Wednesday, March 29/82. Bro’s Thatcher and Smith had thought of starting home to-day, but concluded to wait till Friday morning to see what turn my case would take. Dictated letters to Bro’s. Geo. Reynolds, A. Hatch, J. R. Winder, Sister Emmeline B. Wells, Bro’s. Jos. Barton, S. J. Despain, Lorenzo H. Hatch, Geo. Goddard, Sister Lucy M. Smith, and Mr. Orlando C. Osborn, Oxford, Conn. We had our photographs taken singly to-day. At the House. I omitted to mention that a few days ago my brother Angus wrote to me that my son David had been thrown from his colt and injured his arm. His Aunt Sarah Jane thought it was only sprained; but it had swollen so when he came to town that his Aunt Emily sent for him (Angus) and he had it bathed in whiskey and sage to reduce the swelling. He had him taken to Dr. Heber J. Richards to examine, who, with Angus, thought it was broken, but could not tell till the swelling was reduced. I telegraphed to Bro. Jas. Jack, who replied the arm was doing nicely. It had been <slightly> fractured and bruised and was not broken. This news relieved me greatly.
Thursday, March 30, 1882. The brethren accompanied me to the House this morning to see what would be done in the Utah contested election case. I clip the proceedings from the Congressional Record.
[Clipping pasted here]
Mr. KASSON. I now move that the House resolve itself into the Committee of the Whole House on the state of the Union.
Mr. CALKINS. I desire to call up the contested-election case of Campbell vs. Cannon from the Territory of Utah. I wish to state to the House in this connection that if the House shall decide at this time not to consider this contested-election case, I shall take it that they do not want to consider it until the close of the debate on the tariff-commission bill. I believe, however, that we ought to consider and dispose of it now.
Mr. SPRINGER. Any time this summer will do for that.
Mr. KASSON. I believe our situation in reference to the Utah case is very good, and therefore I must raise the question of consideration at this time.
Mr. CALKINS. Before that motion is submitted I desire again to state that the Committee on Elections, I believe unanimously, have agreed that this case ought now to be disposed of, and that is the reason I urge it. I therefore ask the House to proceed with the consideration of that case.
The SPEAKER. The question is, will the House now proceed to the consideration of the contested-election case?
The House divided; and there were—yeas 40, nays 60.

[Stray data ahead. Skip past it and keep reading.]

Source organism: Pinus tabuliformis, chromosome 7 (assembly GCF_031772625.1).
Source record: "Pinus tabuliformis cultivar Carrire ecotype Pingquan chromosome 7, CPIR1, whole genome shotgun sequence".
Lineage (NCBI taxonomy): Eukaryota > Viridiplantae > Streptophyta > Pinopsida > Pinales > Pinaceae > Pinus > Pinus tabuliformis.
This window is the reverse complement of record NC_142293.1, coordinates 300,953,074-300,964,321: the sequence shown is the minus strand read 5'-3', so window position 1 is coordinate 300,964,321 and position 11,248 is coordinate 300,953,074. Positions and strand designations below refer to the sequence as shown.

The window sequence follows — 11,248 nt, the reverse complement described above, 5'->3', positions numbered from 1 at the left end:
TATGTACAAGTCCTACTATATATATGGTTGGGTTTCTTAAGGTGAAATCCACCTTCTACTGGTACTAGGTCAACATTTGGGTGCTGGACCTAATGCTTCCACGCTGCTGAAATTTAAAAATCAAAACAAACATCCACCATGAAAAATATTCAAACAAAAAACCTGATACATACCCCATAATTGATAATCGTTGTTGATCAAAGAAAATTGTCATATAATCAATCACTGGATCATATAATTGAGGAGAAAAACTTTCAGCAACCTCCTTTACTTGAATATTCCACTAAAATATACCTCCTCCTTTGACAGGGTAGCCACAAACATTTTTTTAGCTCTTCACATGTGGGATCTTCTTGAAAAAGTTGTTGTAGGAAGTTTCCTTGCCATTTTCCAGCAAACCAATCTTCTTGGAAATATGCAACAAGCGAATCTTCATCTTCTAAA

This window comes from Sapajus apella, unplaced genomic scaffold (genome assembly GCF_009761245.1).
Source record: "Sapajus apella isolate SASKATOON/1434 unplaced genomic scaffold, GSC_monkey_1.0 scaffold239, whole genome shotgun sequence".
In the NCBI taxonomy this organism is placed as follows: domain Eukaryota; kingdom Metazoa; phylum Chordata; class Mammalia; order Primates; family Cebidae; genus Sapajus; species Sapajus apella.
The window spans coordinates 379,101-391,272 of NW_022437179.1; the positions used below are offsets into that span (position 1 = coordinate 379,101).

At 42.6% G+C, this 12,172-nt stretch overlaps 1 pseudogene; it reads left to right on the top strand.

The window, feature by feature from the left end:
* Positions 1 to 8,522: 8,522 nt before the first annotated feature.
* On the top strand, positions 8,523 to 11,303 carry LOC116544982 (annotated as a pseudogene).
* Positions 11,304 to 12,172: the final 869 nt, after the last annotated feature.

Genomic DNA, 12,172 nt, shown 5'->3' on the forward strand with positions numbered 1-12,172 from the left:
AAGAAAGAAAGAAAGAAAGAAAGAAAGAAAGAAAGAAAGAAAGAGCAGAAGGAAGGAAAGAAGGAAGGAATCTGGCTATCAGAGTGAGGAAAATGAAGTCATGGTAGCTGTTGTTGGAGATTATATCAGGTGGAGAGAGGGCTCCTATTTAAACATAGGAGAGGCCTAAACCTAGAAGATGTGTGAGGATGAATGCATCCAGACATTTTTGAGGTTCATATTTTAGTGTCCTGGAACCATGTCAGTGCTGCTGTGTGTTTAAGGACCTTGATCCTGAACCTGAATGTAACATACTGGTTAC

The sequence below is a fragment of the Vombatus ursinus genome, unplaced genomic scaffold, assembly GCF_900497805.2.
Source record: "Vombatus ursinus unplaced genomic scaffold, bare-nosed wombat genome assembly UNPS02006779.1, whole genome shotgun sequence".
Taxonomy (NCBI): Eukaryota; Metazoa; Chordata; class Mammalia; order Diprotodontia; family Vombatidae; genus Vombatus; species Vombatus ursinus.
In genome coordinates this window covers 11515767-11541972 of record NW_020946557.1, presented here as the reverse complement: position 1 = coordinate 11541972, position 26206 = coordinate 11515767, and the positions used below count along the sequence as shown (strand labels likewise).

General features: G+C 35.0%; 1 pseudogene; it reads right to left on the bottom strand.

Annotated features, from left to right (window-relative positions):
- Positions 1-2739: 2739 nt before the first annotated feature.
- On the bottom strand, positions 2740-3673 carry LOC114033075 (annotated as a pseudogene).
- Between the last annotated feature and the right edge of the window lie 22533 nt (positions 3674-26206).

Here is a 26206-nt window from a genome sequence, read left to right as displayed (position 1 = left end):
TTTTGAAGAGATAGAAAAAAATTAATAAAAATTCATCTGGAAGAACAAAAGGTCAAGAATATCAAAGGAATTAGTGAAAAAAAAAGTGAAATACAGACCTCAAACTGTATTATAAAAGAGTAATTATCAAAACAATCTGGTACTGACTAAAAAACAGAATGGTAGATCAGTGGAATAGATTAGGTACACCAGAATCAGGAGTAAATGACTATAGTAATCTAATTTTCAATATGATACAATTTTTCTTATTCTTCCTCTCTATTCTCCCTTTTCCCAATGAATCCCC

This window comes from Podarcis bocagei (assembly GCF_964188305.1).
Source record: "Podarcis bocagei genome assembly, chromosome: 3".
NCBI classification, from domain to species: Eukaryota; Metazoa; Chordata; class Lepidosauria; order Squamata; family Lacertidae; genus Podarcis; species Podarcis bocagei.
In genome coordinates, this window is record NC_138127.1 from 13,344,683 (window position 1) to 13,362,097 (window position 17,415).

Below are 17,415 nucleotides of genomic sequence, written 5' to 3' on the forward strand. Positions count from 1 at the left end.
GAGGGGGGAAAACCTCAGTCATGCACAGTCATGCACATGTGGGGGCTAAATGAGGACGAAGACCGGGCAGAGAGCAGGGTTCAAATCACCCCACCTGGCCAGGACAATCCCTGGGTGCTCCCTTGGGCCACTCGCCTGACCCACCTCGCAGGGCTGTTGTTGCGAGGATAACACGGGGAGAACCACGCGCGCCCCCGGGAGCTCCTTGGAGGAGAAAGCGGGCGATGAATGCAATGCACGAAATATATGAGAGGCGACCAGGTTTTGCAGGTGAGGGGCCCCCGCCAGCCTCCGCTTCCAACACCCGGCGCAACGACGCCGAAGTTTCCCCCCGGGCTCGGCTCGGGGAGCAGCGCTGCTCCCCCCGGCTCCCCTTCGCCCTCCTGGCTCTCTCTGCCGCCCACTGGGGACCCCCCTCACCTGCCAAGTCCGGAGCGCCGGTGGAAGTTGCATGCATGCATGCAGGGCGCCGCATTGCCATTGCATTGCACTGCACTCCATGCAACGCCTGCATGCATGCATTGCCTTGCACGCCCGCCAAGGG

Mr. CALKINS. I do not want to take up the time of the House, but that is not a very decided vote, and I ask that tellers be appointed.
Tellers were not ordered, twenty-three members only voting therefor.
So the House refused to proceed with the consideration of the contested-election case.
Mr. CALKINS. I give notice now that at the close of the discussion on this tariff-commission bill I will insist upon the consideration of this case.
After this was disposed of I went with them to Harvey’s Restaurant and had some steamed oysters. Afterwards I searched the New York Herald to find a report of the prayer which I offered at the close of the controversy between Dr. J. P. Newman and Bro. Orson Pratt on the question: “Does the Bible sanction Polygamy?” in the large tabernacle in Aug., 1870, and which offended Newman and his friends terribly and gave the Latter-day Saints present so much satisfaction. My intention is to publish it with suitable explanations in the Juvenile Instructor. I took all the comfort I could in the society of Bro’s. Moses Thatcher and John H’y. Smith, as they had bought their tickets for to-morrow morning’s train.
Friday, March 31st, 1882. Accompanied the brethren to the train. They left at 9.30 a.m. on the limited express and are due in Chicago to-morrow morning. They will reach home, if they make connections, on Tuesday eve. It would have been a great pleasure to me to have gone with them; but I am content to stay as long as may be necessary. Bro. John Irvine stays with me and I am relieved from loneliness. At the House. Dictated letters to President Woodruff, <Bro.> Brigham Young, Jas. H. Hart, C. E. Johnson, of St. George, <&> Nicholas Groesback. Yesterday I wrote a letter to Bro. Rob’t. S. Watson at New York, enclosing him $355 to pay for the pamphlet “Utah and its People, by a Gentile, an ex-U. S. Official.” $155 of this was for the printing (2,000 copies) and $200 (ten cents apiece) was for the author — Dyer D. Lum. Bro. Hart said, in a letter received this morning, that he had returned from Boston and had arranged for while there, in accordance with my request,
for the publication of the pamphlet “by a citizen of Mass.” — (Mr. Alfred E. Giles). It would cost upwards of $300.